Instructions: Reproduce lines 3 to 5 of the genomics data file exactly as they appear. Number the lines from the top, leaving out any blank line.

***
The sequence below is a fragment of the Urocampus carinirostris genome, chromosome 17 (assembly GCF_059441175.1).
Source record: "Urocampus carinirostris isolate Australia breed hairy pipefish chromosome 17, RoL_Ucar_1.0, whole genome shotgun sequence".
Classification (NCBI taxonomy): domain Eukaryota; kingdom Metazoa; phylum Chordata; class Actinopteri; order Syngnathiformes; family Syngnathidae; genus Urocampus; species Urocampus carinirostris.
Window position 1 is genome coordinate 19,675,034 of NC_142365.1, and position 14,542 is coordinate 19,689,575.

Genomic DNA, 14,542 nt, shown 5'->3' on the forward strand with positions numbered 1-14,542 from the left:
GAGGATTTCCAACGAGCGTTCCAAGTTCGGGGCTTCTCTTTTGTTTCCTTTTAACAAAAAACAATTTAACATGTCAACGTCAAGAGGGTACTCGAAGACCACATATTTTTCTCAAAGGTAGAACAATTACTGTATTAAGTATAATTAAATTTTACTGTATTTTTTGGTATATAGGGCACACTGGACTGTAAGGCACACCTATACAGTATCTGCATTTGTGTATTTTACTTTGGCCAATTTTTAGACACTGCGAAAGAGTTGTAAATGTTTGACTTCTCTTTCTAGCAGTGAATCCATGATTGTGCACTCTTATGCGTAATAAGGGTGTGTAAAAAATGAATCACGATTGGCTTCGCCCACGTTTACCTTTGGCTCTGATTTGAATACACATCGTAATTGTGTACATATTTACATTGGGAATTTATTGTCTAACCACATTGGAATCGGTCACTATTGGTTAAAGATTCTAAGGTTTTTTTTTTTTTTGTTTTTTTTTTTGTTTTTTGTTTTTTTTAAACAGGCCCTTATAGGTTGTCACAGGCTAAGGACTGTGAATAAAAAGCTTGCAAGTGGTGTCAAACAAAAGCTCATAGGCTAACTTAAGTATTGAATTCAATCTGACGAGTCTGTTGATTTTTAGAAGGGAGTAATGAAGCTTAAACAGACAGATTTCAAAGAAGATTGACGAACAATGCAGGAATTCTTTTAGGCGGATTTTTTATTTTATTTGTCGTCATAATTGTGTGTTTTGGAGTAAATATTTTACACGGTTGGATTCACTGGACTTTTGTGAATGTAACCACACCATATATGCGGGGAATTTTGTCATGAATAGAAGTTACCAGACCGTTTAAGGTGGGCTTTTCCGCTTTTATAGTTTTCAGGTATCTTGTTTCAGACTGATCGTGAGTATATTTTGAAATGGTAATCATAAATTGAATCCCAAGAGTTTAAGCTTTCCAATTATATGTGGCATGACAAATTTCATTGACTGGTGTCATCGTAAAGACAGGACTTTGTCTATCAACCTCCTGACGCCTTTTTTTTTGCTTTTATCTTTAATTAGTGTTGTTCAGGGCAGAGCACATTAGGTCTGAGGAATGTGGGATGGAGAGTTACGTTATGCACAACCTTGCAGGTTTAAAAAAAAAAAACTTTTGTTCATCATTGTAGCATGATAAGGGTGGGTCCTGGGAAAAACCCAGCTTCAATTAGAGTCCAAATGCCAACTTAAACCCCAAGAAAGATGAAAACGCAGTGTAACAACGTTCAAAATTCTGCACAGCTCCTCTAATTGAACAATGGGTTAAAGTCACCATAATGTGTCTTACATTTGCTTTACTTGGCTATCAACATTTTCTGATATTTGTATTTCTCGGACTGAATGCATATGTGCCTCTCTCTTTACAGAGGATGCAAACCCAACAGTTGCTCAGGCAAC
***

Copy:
Classification (NCBI taxonomy): domain Eukaryota; kingdom Metazoa; phylum Chordata; class Actinopteri; order Syngnathiformes; family Syngnathidae; genus Urocampus; species Urocampus carinirostris.
Window position 1 is genome coordinate 19,675,034 of NC_142365.1, and position 14,542 is coordinate 19,689,575.

Genomic DNA, 14,542 nt, shown 5'->3' on the forward strand with positions numbered 1-14,542 from the left: